We had an early night and set the alarm for 5am. Our host had arranged for the jeep to pick us up at 5.30am so that we could get to the park, get our tickets (expect to queue or for your driver to queue for up to 15 minutes at the ticket office) and get in for 6am when it opened. An early start (or dusk safari) gives the best opportunity of seeing wildlife as the animals are most active then (read our guide to wildlife spotting).
After getting our tickets, we drove straight into the park. The first thing we heard (after getting away from the many other jeeps at the entrance) was the call of peacocks, and very quickly noticed the abundance of bird life to start with. Within five minutes we saw eagles, peacocks, bee-eaters and many other birds we weren’t familiar with. Neither did Udawalawe disappoint on the elephant front. We saw several individual elephants up close and in the distance, and a couple of family groups – including babies and adolescents – hanging around and feeding.
We then headed to the wetland section of the park, surrounding a huge lake and populated with many types of aquatic birds (egrets, cormorants, stork, heron, and no doubt others we couldn’t distinguish!). On the far side of the lake we were told there was a crocodile sunbathing on the shore. Although we had binoculars we still weren’t sure we could make it out. It looked like a log! If it was our crocodile it most certainly wasn’t our best sighting of one 🙂 Some guides have amazing eyesight and will spot things that you may be completely oblivious to. Kids are also great spotters, as long as they’re not thinking about what snack they can have! (Tip – bring plenty!).
Half day safaris are probably enough if you have young children. They last about 3 hours. Any longer and we find the kids start to get restless. Our guide had no problem cutting ours a little short when the kids started getting hangry! If you are staying a couple of days, you could do a morning and an afternoon safarito see the park at different times of day.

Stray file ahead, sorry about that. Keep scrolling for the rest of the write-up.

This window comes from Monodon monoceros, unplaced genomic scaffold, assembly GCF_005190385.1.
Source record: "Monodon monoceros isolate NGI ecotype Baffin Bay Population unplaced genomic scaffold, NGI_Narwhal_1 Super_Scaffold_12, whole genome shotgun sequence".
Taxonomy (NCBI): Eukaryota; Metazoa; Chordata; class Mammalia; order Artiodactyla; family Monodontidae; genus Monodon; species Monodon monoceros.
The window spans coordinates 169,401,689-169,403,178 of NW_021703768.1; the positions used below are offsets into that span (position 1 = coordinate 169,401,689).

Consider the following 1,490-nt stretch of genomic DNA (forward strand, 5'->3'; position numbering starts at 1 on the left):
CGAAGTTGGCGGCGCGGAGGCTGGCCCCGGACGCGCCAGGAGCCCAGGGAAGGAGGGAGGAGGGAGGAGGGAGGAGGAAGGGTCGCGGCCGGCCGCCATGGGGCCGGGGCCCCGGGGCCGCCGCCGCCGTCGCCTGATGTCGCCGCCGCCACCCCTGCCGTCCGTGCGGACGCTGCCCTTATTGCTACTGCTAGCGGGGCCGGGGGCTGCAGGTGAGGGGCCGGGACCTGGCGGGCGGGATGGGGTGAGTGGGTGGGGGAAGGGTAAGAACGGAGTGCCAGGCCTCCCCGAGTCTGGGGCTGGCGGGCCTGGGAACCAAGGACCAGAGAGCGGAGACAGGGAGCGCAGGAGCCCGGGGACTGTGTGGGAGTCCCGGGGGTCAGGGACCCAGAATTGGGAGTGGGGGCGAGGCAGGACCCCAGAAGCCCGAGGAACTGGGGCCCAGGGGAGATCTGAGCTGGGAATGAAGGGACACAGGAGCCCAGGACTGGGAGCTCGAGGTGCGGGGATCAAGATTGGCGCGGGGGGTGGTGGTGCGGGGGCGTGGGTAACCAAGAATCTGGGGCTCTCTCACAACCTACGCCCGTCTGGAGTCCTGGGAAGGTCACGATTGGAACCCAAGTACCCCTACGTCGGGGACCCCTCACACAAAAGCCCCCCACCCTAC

If you arrange a jeep through a tour company, please do check the reviews. Some offer a poor experience with inexperienced drivers/spotters. We had to flag one driver to slow down as he was about to run over a monitor lizard that he hadn’t spotted. We also spent a little while helping out a family whose driver had got them stuck in a large mud rut and broke their axle trying to get out. Our driver was not impressed and explained that there are a few cowboy operators out there. It added to the excitement for the boys though, and we’d seen so much wildlife already that we weren’t bothered by it. Sadly we didn’t spot the elusive leopard, but we knew that this would be unlikely. For better chances of seeing leopard, you may want to consider heading to Yala National Park, which supposedly has the highest density of leopards of any national park worldwide. We did indeed see a leapord there, though sadly it was dead and being eaten by a crocodile… but that’s another story.
Udawalawe Safari Costs
Our costs for arranging a safari at Udawalae were:
- Private jeep with dirver/guide – around LKR 3500 (£15) for half day (3-4 hours)
- Park entrance fees of $15 / £11.50 per adult and $8 / £6 per child (under 6 are free) plus a LKR 250 (£1) jeep charge, all plus 15% tax
Top Udawale National Park Safari Tips
Go to the bathroom before setting off as there are no facilities in the park!
To keep the kids interested and engaged, why not print off our family-friendly animal spotting list. Take a pen.
Interesting animal fact – Sri Lanka has the highest number of deaths from snake bites each year – but don’t worry, unless you are wandering around in the rice paddies or in rural areas at night you are highly unlikely to ever see a snake – much to my boys’ disappointment!